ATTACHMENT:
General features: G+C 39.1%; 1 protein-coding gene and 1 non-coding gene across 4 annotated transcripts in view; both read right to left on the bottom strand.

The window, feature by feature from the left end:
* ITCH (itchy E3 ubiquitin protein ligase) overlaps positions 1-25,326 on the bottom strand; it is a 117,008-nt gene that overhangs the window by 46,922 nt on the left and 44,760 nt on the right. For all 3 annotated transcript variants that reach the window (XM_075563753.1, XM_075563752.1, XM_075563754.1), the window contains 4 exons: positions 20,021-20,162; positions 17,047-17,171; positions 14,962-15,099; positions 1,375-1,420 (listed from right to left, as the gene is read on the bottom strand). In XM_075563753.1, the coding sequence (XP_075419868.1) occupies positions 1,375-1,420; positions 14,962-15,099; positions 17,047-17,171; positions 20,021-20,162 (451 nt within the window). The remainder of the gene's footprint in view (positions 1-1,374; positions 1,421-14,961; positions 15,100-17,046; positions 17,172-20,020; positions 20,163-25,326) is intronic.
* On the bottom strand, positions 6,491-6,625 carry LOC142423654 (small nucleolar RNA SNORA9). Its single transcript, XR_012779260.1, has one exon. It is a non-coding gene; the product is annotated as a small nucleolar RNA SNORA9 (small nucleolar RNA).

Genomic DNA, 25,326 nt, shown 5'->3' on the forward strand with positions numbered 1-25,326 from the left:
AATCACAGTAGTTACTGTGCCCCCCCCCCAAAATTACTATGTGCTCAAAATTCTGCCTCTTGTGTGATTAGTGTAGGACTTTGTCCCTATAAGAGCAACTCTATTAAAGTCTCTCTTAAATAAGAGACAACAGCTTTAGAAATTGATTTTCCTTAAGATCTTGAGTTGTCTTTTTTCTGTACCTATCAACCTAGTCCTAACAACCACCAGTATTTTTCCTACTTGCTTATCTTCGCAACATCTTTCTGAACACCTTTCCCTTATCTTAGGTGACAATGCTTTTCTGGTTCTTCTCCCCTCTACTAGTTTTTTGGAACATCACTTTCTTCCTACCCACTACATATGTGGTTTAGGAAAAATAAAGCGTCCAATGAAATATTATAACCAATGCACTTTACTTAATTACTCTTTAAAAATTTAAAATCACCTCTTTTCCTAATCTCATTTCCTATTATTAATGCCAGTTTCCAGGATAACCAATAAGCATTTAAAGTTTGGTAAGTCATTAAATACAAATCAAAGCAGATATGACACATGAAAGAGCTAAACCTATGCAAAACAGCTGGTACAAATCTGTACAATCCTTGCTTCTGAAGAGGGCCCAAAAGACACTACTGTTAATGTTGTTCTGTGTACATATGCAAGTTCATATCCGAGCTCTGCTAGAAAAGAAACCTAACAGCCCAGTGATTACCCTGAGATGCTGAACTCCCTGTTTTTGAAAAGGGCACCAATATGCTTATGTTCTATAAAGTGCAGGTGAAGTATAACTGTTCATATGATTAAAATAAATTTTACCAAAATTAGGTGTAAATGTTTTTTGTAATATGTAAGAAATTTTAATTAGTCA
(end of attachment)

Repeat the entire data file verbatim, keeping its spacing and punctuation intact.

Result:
General features: G+C 39.1%; 1 protein-coding gene and 1 non-coding gene across 4 annotated transcripts in view; both read right to left on the bottom strand.

The window, feature by feature from the left end:
* ITCH (itchy E3 ubiquitin protein ligase) overlaps positions 1-25,326 on the bottom strand; it is a 117,008-nt gene that overhangs the window by 46,922 nt on the left and 44,760 nt on the right. For all 3 annotated transcript variants that reach the window (XM_075563753.1, XM_075563752.1, XM_075563754.1), the window contains 4 exons: positions 20,021-20,162; positions 17,047-17,171; positions 14,962-15,099; positions 1,375-1,420 (listed from right to left, as the gene is read on the bottom strand). In XM_075563753.1, the coding sequence (XP_075419868.1) occupies positions 1,375-1,420; positions 14,962-15,099; positions 17,047-17,171; positions 20,021-20,162 (451 nt within the window). The remainder of the gene's footprint in view (positions 1-1,374; positions 1,421-14,961; positions 15,100-17,046; positions 17,172-20,020; positions 20,163-25,326) is intronic.
* On the bottom strand, positions 6,491-6,625 carry LOC142423654 (small nucleolar RNA SNORA9). Its single transcript, XR_012779260.1, has one exon. It is a non-coding gene; the product is annotated as a small nucleolar RNA SNORA9 (small nucleolar RNA).

Genomic DNA, 25,326 nt, shown 5'->3' on the forward strand with positions numbered 1-25,326 from the left:
AATCACAGTAGTTACTGTGCCCCCCCCCCAAAATTACTATGTGCTCAAAATTCTGCCTCTTGTGTGATTAGTGTAGGACTTTGTCCCTATAAGAGCAACTCTATTAAAGTCTCTCTTAAATAAGAGACAACAGCTTTAGAAATTGATTTTCCTTAAGATCTTGAGTTGTCTTTTTTCTGTACCTATCAACCTAGTCCTAACAACCACCAGTATTTTTCCTACTTGCTTATCTTCGCAACATCTTTCTGAACACCTTTCCCTTATCTTAGGTGACAATGCTTTTCTGGTTCTTCTCCCCTCTACTAGTTTTTTGGAACATCACTTTCTTCCTACCCACTACATATGTGGTTTAGGAAAAATAAAGCGTCCAATGAAATATTATAACCAATGCACTTTACTTAATTACTCTTTAAAAATTTAAAATCACCTCTTTTCCTAATCTCATTTCCTATTATTAATGCCAGTTTCCAGGATAACCAATAAGCATTTAAAGTTTGGTAAGTCATTAAATACAAATCAAAGCAGATATGACACATGAAAGAGCTAAACCTATGCAAAACAGCTGGTACAAATCTGTACAATCCTTGCTTCTGAAGAGGGCCCAAAAGACACTACTGTTAATGTTGTTCTGTGTACATATGCAAGTTCATATCCGAGCTCTGCTAGAAAAGAAACCTAACAGCCCAGTGATTACCCTGAGATGCTGAACTCCCTGTTTTTGAAAAGGGCACCAATATGCTTATGTTCTATAAAGTGCAGGTGAAGTATAACTGTTCATATGATTAAAATAAATTTTACCAAAATTAGGTGTAAATGTTTTTTGTAATATGTAAGAAATTTTAATTAGTCA